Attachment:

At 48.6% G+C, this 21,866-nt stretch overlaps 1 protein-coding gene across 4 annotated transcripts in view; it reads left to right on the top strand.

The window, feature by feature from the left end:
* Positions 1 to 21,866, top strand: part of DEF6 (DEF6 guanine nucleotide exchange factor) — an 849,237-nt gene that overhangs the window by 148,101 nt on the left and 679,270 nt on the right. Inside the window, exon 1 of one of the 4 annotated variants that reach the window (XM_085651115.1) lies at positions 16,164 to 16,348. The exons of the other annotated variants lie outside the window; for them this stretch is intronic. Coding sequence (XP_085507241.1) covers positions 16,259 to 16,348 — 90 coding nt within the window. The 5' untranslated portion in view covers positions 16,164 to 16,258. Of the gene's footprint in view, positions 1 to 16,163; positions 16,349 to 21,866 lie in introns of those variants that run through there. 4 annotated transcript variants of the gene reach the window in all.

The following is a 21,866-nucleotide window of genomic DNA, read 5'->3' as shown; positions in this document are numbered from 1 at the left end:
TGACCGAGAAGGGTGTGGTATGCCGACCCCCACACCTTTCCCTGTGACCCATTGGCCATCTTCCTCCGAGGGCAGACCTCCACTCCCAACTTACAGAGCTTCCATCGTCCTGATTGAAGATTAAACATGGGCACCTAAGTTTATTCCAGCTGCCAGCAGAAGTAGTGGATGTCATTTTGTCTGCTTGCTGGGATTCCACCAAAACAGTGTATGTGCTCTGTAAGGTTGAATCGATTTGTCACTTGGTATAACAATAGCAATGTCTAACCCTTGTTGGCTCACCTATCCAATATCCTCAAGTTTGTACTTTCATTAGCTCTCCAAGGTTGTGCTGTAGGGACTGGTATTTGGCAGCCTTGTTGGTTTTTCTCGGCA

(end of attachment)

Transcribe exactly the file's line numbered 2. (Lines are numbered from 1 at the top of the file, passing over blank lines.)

The window, feature by feature from the left end: